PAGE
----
Date of Award


Document Type

Thesis - NSU Access Only

Degree Name

Education Specialist


Center for the Advancement of Education


Drama, Dramatics, Language, Language Arts, Music Musical Theater, Self-Concept, Self-Esteem, Theatre, Theatre Arts Theatrics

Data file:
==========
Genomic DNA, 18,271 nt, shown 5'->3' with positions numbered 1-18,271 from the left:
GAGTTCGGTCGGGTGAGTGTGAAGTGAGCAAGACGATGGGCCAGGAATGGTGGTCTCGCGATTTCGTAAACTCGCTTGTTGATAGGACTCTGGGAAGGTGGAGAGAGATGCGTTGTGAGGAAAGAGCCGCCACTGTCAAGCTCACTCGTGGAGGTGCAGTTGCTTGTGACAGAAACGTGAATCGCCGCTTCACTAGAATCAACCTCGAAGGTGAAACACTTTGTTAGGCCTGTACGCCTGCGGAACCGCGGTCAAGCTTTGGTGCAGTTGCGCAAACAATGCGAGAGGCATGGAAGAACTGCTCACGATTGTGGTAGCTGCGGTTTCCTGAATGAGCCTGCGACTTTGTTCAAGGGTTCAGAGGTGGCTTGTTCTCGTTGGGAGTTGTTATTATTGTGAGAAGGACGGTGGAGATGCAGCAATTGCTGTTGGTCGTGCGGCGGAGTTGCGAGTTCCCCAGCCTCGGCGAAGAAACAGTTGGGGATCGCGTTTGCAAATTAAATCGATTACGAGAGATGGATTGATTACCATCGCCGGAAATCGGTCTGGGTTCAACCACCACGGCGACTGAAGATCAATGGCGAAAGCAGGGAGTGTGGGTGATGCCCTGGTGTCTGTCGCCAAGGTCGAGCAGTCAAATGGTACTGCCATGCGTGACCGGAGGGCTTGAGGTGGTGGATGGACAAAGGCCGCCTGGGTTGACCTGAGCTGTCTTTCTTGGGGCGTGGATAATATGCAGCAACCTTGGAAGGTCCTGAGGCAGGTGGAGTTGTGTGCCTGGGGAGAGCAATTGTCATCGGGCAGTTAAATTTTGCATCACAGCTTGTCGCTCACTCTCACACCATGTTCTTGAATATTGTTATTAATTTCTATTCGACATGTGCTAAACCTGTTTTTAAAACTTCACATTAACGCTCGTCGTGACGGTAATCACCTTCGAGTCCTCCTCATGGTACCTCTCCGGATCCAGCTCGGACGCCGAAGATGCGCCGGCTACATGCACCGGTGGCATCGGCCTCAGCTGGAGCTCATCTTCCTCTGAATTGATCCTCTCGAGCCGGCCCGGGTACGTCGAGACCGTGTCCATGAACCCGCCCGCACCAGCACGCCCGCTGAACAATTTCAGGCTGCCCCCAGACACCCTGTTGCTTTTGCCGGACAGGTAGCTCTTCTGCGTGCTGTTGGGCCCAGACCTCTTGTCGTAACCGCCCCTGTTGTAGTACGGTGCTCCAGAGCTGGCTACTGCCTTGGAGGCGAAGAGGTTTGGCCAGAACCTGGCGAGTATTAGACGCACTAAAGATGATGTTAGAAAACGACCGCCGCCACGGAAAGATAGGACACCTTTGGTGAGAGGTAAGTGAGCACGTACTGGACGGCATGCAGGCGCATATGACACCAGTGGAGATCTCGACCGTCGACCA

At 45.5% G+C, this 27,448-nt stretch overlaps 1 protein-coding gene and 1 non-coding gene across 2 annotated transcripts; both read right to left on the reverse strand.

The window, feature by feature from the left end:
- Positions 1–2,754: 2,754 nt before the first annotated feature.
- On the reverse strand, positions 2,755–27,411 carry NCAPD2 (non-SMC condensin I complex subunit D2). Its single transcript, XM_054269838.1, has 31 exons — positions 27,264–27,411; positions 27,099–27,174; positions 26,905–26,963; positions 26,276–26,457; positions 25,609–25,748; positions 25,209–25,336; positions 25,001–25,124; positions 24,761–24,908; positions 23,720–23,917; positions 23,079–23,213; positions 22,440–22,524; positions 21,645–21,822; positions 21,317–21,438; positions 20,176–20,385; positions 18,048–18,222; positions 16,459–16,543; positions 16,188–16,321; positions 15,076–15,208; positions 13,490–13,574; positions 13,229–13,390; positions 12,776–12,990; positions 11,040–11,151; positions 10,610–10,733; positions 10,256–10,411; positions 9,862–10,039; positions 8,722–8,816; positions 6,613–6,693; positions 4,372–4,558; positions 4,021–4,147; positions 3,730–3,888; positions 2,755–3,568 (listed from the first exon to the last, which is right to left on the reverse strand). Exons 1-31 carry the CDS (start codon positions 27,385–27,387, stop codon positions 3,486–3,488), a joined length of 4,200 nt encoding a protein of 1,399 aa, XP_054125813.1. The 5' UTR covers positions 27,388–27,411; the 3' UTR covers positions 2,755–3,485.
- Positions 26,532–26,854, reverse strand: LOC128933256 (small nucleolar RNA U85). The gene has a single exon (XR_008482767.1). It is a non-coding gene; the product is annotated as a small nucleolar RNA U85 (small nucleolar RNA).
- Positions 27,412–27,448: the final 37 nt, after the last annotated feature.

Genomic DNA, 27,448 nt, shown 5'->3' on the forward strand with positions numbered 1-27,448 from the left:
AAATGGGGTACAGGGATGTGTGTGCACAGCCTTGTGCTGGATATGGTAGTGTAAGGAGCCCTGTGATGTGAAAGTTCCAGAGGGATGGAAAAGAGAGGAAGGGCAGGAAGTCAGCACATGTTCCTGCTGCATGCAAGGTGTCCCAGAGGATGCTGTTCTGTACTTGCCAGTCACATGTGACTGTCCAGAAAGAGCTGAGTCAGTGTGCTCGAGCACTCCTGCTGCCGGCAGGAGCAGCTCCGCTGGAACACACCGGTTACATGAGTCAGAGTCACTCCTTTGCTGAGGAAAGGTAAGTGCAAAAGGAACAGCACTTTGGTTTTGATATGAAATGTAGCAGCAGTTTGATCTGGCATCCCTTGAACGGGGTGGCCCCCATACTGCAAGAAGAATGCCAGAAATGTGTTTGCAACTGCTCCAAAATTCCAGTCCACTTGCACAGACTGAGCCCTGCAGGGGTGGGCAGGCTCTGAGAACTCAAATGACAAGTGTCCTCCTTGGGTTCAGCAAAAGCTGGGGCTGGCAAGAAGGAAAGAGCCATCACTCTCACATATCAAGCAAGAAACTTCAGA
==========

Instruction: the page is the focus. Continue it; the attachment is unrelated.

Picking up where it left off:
The problem of the existence of a number of students exhibiting low self-esteem and unacceptable behavior in fourth and fifth grade was addressed by involving a representative sample of the students population in the production of a major musical show. The Piers-Harris Children’s Self-Concept Test (Ellen V. Piers and Dale B. Harris, 1969), an analysis of students’ effort and behavior grades before and after the production, and an analysis of numbers of instances of administrative/ guidance referrals was used to evaluate whether or not involvement in drama would produce improvement in student self-esteem. All students who signed up to audition were used and the group was representative of the population of the fourth and fifth grades. All students were required to do was to participate in the rehearsals and performances of the musical production. This involved learning the music, lines, blocking, cues, prop requirements, and dance routines. The results showed that over 5% of students tested with the Pier-Harris test experienced increases of at least 1 stanine in their self-concept scores. Instances of low scholastic effort scores dropped by 40%; low behavior scores dropped by 52%. Numbers of referrals increased during rehearsals but dropped during the production and after the conclusion of the show. Comments made by parents,. teachers, administrators, and the author's own observations demonstrated that most students showed greater confidence, group involvement, happiness, and participation during and after becoming involved with the show. It was concluded that drama can provide educators with a vehicle to facilitate improvement in student self-esteem, effort, and conduct in the classroom.

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